Description
The saffron crocus is a corm-rooted plant of the iris (Iridaceae) family. The corm is 2 to 3 cm in diameter, spherical and fleshy with brown-grey reticulate integuments. Each corm produces one to three erect conoid flowers in October/November. After several hours these open losing their first shape. They consist of :

- six dark blue-mauve petals, length 4 to 5 cm, width about 1 cm,

- three yellow stamens

- the style, which divides into three stigmas,

- and the ovary, which is hairy, narrow and contains many round brown seeds.

The stigmas are a lustrous to orange colour, length 40 to 50 mm together with part of the style. Their top end is serrated and under their weight they incline downwards, often outside the conoid. The saffron crocus is grown for the orange red stigma of the flower and secondarily for the three yellow stamens. Its uses are many and various: in pharmacy, baking, cookery, cheese-making, pasta production, the drinks industry and artists’ paint.

In Medicine
As a therapeutical plant, saffron it is considered an excellent stomach ailment and an antispasmodic, helps digestion and increases appetite. It is also relieves renal colic, reduces stomachaches and relieves tension. During the last years it was used as a drug for flu-like infections, depression, hypatomegaly and as a sedative for its essential oils. It is also considered that in small quantities it regulates women’s menstruation, and helps conception. It is a fact that even since antiquity, crocus was attributed to have aphrodisiac properties. Many writers along with Greek mythology sources associate crocus with fertility. Crocus in general is an excellent stimulant.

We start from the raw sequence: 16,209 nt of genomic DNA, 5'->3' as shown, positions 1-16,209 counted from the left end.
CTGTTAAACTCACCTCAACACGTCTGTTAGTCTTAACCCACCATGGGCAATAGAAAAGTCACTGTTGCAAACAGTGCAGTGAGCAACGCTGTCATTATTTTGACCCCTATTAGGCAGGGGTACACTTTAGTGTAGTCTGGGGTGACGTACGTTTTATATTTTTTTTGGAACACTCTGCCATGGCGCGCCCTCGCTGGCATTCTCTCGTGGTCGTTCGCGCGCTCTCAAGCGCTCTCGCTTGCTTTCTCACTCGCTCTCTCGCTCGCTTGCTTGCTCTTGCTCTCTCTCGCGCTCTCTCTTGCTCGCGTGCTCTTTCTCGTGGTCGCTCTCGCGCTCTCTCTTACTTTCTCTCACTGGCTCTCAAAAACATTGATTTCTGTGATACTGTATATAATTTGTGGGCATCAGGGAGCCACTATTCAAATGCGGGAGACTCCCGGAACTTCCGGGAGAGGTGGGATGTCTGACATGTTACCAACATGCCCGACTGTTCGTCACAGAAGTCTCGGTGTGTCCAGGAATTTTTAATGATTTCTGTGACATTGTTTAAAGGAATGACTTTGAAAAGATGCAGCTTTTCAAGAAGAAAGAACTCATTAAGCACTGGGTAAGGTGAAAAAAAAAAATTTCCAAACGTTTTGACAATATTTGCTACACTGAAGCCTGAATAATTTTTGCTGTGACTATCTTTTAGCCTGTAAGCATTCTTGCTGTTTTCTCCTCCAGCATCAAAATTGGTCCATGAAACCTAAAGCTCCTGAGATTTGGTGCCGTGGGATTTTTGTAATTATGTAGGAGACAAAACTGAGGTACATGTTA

In Dyeing
The basic ingredient of crocus is crocin, the source of its strong coloring property. In antiquity it was a very rare and expensive substance and the color it produced and signified a high status or royalty. Romans used it to dye their hair and the “purple carpet” of saffron of Irish kings was such impressive examples.

The golden-coloured, water-soluble fabric dye was distilled from saffron stigmas in India since ancient times. Shortly after Buddha died, his priests made saffron the official colour for their robes.

The dye has been used for royal garments in several cultures to indicate high status in society. There are many instances of saffron robes being worn as a symbol of wealth and power.

In Cooking
As a spice it is used for colouring and flavor improving while giving a distinct aroma and a beautiful golden color. There is a great list of foods where saffron is added including cheese products such as cottage cheese and parmesan, soups, chicken and meat, various spirits, pasta and rice. To use saffron, either infuse a few threads in a cup of hot water and add the coloured liquid towards the end of cooking, or crumble the threads and add directly to the pot.

Alternatively, dry roast, crumble and then steep the crumbled threads. Unlike other spices, a good pinch will suffice to add flavor and color most dishes.